Cold Atomic Hydrogen in the Galaxy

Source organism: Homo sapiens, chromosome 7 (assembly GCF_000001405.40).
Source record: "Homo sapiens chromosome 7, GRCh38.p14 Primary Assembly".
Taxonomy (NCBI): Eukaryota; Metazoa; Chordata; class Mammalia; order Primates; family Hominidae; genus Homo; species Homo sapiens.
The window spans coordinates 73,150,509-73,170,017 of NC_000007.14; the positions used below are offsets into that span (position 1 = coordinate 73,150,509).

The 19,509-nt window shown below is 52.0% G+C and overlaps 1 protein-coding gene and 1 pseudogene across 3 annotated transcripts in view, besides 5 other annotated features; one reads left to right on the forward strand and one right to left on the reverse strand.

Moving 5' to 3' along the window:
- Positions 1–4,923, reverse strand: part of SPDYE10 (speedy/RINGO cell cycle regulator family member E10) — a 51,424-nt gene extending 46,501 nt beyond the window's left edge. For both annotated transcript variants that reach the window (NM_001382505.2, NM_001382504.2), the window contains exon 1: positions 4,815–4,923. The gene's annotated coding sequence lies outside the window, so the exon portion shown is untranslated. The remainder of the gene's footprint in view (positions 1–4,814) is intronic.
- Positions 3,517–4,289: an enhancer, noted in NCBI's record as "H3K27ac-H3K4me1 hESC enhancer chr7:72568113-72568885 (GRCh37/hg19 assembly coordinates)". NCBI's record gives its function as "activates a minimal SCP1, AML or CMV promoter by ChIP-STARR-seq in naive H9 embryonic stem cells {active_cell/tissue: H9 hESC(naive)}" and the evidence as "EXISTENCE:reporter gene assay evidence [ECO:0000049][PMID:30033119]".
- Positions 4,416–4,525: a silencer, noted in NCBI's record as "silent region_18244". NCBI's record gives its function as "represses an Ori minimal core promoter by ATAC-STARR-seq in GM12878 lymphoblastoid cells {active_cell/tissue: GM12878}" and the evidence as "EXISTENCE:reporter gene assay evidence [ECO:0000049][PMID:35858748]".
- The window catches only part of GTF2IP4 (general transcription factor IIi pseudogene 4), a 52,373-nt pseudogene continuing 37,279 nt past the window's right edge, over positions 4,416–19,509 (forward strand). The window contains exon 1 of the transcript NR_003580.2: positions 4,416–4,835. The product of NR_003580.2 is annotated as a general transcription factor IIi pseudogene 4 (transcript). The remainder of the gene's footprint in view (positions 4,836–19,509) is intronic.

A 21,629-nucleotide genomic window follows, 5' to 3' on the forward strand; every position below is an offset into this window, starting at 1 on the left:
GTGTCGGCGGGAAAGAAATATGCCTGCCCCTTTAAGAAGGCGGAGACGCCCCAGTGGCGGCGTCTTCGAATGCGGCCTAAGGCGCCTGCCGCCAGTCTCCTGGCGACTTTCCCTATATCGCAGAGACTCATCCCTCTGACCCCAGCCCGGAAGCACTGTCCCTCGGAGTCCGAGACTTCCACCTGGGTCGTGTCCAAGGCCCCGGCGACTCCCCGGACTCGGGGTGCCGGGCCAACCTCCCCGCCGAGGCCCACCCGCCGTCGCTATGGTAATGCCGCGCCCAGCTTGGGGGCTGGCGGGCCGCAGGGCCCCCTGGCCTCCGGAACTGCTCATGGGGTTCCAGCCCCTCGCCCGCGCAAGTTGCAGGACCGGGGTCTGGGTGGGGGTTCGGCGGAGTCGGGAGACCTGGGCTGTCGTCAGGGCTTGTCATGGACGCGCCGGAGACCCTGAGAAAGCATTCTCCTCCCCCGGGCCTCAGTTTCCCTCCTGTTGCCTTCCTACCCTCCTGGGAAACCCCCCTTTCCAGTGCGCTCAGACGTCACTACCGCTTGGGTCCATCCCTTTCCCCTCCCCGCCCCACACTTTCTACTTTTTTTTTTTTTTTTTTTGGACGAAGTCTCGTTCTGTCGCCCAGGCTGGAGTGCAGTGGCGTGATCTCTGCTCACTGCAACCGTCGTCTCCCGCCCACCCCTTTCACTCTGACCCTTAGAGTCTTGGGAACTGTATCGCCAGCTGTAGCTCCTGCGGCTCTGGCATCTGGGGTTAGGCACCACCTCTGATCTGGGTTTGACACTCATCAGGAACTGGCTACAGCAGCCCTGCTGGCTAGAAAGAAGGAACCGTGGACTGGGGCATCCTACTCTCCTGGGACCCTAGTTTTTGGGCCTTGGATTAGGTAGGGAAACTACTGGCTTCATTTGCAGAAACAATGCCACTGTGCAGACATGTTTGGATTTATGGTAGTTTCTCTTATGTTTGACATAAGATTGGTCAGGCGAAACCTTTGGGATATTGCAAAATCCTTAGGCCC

The cold atomic phase of the interstellar medium is readily discerned as H I self-absorption (HISA) shadows against warmer background H I emission. HISA studies have benefited significantly from recent large-scale, high-resolution surveys of Galactic H I. These surveys reveal a rich, intricate population of HISA features, many dominated by structure at arcminute scales. Although quite cold, a lot of HISA lacks CO emission, contrary to the expectations of theory. Weak HISA is visible almost everywhere that conditions allow it to occur, but stronger HISA is concentrated into cloudlike features. Many of these occur at velocities consistent with their being made visible by spiral density waves, and it's possible the cold gas may trace evolving material that is forming molecules after passing through a spiral shock. This work is supported by a grant from the Natural Sciences and Engineering Research Council of Canada.